[Show abstract] [Hide abstract]
    ABSTRACT: This study examined the impact of killing on posttraumatic stress symptomatology (PTSS), depression, and alcohol use among 317 U.S. Gulf War veterans. Participants were obtained via a national registry of Gulf War veterans and were mailed a survey assessing deployment experiences and postdeployment mental health. Overall, 11% of veterans reported killing during their deployment. Those who reported killing were more likely to be younger and male than those who did not kill. After controlling for perceived danger, exposure to death and dying, and witnessing killing of fellow soldiers, killing was a significant predictor of PTSS, frequency and quantity of alcohol use, and problem alcohol use. Military personnel returning from modern deployments are at risk of adverse mental health symptoms related to killing in war. Postdeployment mental health assessment and treatment should address reactions to killing in order to optimize readjustment. (PsycINFO Database Record (c) 2012 APA, all rights reserved)
    Full-text · Article · Feb 2011 · Psychological Trauma Theory Research Practice and Policy
  • Source
    • "; van der Velden & Herpers, 1994). Regarding police officers, McCaslin et al. (2006a) concluded that the greater the personal threat during a critical incident, the greater risk the risk to a police officer of subsequent distress. In another cross-sectional study, Robinson and colleagues (1997) found that experiences of situational threat were significantly associated with somatization. "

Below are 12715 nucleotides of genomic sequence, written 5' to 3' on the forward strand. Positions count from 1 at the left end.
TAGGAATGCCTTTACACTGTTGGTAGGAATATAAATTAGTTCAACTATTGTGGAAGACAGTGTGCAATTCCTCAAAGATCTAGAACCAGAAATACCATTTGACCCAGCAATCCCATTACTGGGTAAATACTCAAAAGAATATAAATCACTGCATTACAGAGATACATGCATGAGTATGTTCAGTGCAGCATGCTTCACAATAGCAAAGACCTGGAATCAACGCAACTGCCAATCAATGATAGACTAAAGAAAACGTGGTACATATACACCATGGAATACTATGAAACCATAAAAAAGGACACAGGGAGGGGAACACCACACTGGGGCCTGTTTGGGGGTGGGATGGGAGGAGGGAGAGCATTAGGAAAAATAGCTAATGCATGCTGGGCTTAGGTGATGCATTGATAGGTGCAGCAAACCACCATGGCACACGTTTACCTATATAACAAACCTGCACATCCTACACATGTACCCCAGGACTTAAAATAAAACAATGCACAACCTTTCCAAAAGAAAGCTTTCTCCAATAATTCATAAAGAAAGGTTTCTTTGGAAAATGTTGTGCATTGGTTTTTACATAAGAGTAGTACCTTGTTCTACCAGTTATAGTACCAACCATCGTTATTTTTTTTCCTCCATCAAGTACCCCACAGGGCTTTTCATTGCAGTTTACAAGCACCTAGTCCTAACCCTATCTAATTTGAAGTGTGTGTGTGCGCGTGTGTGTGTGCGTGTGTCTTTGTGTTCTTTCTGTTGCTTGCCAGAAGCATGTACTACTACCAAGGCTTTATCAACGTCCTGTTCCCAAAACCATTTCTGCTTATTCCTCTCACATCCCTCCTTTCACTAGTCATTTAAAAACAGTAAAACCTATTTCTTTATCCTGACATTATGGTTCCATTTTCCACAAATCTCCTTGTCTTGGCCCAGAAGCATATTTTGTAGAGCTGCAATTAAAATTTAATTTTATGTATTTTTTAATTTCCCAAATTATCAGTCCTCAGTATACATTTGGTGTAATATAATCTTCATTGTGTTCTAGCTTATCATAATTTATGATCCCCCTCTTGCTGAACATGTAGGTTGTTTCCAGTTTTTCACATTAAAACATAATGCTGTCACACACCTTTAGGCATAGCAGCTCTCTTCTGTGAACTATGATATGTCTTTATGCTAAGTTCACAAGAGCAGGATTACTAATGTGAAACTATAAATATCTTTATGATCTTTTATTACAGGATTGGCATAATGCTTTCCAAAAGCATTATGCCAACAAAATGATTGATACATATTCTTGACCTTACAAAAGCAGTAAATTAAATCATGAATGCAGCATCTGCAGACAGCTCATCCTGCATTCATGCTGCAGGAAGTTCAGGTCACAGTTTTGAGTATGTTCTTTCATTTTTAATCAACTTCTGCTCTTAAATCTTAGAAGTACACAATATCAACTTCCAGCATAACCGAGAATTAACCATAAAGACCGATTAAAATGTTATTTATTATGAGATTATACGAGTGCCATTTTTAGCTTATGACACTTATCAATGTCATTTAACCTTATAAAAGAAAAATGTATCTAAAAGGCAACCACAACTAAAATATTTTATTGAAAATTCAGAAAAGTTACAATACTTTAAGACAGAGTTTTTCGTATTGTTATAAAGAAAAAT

[Show abstract] [Hide abstract]
    ABSTRACT: The extent to which the frequency of facing aggression incidents is associated with mental health problems among police officers when organizational stressors, life-events, and previous mental health problems are taken into account is unclear. To elucidate this data from a longitudinal study of police officers was analyzed (N = 473). Mental health problems (MHPs) are here defined as severe anxiety, depression, hostility, burnout symptoms, and/or sleeping problems according the SCL-90–R and MBI. All MHPs were assessed at baseline and 27 months later. Logistic regression showed that serious threat was statistically significant associated with MHPs at follow-up among officers without MHPs at baseline, but not among those with MHPs at baseline. However, stepwise logistic regression showed that serious threat and/or physical aggression were not independently associated with MHPs at follow-up. Organizational stressors, that is, problems with colleagues were independent predictors in all analyses. Among the total study sample, previous MHPs were the strongest independent predictors. These findings suggest superiors should attend to the mental health, organizational stressors and life-events of their officers regularly and not only following critical incidents at work.
    Full-text · Article · Jun 2010 · Psychological Trauma Theory Research Practice and Policy
Show more